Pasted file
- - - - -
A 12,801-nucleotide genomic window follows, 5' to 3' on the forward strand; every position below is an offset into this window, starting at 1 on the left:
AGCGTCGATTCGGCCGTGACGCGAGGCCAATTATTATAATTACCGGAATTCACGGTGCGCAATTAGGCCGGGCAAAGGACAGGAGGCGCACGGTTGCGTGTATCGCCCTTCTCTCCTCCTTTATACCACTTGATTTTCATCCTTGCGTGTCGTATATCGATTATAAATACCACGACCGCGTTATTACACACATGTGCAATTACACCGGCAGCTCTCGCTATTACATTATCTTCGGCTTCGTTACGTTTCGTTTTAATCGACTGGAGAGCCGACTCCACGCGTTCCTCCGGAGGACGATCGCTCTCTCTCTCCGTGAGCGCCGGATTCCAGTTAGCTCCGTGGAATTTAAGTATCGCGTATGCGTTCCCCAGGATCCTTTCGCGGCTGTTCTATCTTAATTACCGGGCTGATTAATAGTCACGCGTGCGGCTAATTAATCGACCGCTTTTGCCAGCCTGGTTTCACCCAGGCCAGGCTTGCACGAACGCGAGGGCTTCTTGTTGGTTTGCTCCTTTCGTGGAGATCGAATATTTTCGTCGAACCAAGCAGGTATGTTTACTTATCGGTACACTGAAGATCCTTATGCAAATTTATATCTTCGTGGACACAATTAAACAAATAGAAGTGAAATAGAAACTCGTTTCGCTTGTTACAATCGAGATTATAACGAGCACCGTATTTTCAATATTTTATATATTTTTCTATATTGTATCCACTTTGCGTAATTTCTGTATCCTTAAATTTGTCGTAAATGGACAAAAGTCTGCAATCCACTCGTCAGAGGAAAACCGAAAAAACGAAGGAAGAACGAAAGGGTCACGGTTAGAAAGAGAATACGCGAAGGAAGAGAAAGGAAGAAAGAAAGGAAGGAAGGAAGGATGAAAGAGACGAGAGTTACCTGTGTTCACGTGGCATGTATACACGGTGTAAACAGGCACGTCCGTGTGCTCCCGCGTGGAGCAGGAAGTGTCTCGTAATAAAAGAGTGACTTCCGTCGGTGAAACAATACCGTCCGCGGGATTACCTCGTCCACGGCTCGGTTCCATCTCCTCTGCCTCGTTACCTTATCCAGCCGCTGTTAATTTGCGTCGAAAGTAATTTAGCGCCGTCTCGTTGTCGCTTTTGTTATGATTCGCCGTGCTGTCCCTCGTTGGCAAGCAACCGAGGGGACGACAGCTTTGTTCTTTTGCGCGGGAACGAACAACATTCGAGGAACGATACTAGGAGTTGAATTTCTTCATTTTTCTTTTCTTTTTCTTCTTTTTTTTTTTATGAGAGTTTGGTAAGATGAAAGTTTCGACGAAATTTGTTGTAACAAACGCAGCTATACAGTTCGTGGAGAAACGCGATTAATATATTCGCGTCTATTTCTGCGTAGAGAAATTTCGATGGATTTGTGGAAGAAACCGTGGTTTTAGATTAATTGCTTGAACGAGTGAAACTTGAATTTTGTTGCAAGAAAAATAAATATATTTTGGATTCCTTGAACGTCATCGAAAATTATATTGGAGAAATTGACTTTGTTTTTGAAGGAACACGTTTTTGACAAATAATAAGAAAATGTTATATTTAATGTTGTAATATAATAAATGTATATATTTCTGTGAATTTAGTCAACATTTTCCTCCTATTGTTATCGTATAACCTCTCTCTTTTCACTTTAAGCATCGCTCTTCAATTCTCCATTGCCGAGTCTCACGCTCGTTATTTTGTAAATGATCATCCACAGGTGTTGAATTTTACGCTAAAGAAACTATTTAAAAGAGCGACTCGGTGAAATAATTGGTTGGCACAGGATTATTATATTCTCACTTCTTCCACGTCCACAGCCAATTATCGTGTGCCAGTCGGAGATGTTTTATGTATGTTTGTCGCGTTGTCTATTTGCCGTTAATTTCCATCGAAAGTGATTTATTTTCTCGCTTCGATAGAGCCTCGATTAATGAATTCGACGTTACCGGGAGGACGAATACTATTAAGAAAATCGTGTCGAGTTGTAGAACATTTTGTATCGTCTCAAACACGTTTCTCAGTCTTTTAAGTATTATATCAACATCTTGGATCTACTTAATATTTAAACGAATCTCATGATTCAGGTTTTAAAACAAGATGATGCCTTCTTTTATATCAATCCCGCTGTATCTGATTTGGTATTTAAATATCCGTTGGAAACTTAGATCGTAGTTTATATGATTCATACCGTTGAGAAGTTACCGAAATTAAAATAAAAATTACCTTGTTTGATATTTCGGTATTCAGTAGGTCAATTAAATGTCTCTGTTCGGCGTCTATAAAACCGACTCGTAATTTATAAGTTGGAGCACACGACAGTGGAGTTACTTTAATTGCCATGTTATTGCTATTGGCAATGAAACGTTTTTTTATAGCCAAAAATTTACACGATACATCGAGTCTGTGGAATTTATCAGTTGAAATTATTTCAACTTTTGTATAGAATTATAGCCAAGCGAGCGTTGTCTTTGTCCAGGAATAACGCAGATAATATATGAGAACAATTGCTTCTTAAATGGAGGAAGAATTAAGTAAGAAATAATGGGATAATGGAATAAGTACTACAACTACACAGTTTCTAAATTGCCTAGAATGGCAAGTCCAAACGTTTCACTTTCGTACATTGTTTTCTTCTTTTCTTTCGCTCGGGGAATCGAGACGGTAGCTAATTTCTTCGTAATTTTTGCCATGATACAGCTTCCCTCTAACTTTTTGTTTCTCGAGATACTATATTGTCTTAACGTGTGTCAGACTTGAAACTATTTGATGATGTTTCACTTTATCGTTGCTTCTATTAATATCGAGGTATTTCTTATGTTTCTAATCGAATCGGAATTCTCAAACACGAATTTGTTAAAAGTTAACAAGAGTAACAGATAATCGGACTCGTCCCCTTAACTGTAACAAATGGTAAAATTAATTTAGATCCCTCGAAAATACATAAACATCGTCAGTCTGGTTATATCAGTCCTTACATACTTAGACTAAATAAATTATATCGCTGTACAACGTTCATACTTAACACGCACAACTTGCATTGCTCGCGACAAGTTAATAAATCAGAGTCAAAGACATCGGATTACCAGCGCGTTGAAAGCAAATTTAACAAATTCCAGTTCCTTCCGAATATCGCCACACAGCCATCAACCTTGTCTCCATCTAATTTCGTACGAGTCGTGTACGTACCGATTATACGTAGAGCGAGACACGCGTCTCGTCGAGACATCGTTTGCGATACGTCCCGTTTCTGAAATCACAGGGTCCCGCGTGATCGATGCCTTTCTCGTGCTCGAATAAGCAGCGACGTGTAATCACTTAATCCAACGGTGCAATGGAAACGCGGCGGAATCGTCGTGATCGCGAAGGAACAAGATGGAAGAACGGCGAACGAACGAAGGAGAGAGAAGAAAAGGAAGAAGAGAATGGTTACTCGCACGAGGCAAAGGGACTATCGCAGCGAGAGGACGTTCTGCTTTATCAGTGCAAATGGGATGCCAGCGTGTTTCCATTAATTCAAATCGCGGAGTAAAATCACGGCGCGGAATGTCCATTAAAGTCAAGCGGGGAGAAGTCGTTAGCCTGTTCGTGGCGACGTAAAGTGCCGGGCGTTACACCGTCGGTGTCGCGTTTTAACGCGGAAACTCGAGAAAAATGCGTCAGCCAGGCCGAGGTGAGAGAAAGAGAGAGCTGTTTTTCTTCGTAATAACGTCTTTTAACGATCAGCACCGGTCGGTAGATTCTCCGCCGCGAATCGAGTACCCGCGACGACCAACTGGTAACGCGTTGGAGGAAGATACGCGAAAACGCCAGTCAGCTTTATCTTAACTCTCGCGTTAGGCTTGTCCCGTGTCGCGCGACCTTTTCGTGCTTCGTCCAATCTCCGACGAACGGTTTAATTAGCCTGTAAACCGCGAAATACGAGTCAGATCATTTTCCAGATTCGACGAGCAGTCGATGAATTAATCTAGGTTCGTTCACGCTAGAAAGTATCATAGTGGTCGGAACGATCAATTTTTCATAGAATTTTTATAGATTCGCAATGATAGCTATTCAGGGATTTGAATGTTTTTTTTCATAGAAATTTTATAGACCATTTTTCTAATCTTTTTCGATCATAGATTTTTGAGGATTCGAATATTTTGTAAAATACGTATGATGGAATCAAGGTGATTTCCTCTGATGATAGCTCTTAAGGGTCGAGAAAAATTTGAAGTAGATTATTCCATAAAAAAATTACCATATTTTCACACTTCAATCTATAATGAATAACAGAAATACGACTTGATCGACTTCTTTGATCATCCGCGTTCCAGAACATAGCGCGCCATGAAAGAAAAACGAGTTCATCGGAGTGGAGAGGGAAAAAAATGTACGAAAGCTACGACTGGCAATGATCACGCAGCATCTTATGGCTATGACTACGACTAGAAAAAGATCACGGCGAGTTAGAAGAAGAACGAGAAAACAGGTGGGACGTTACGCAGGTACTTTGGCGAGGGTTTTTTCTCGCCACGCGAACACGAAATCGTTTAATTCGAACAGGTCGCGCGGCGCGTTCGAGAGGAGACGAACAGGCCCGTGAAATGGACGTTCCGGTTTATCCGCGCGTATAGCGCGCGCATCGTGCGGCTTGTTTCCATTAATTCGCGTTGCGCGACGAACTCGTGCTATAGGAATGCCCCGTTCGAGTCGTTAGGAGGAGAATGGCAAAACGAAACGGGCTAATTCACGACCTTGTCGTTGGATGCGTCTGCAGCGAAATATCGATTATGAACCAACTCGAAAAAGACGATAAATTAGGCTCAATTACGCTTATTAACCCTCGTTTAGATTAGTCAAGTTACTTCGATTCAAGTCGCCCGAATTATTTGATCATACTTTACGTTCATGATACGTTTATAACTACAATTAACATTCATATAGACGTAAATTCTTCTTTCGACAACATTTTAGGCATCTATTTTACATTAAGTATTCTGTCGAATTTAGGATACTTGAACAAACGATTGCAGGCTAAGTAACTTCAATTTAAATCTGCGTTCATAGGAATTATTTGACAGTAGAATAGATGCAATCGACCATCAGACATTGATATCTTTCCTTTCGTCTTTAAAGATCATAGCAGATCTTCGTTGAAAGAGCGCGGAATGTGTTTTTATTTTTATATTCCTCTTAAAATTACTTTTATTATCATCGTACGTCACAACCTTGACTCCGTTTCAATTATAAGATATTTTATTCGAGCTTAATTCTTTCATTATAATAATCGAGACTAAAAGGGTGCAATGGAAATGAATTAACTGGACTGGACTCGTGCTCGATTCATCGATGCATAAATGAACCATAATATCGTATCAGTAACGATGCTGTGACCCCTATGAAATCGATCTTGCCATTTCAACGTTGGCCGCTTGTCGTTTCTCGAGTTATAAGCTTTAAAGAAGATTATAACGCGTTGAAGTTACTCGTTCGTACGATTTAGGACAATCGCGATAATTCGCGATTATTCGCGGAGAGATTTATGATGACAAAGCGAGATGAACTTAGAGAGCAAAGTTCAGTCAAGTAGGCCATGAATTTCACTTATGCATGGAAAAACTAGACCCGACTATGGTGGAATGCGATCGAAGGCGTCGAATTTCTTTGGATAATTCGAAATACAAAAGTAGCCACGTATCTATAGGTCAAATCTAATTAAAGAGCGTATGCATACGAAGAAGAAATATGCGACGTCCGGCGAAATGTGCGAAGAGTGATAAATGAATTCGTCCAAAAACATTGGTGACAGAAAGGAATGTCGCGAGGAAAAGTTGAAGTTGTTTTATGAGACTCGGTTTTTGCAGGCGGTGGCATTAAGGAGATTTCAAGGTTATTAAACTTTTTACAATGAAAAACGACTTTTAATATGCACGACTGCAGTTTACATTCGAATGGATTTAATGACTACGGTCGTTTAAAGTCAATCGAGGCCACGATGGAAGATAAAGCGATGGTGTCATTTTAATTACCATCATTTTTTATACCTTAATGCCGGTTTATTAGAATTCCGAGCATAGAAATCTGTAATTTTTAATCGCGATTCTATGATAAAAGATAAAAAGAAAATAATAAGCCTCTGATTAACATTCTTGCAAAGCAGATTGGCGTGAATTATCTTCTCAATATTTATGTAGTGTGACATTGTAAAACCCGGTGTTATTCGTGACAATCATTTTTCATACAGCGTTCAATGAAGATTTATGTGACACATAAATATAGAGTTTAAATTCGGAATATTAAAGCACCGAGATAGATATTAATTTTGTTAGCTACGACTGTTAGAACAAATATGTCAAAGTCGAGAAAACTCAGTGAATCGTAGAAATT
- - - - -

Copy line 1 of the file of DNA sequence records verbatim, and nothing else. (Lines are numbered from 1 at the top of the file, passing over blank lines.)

A 12,801-nucleotide genomic window follows, 5' to 3' on the forward strand; every position below is an offset into this window, starting at 1 on the left: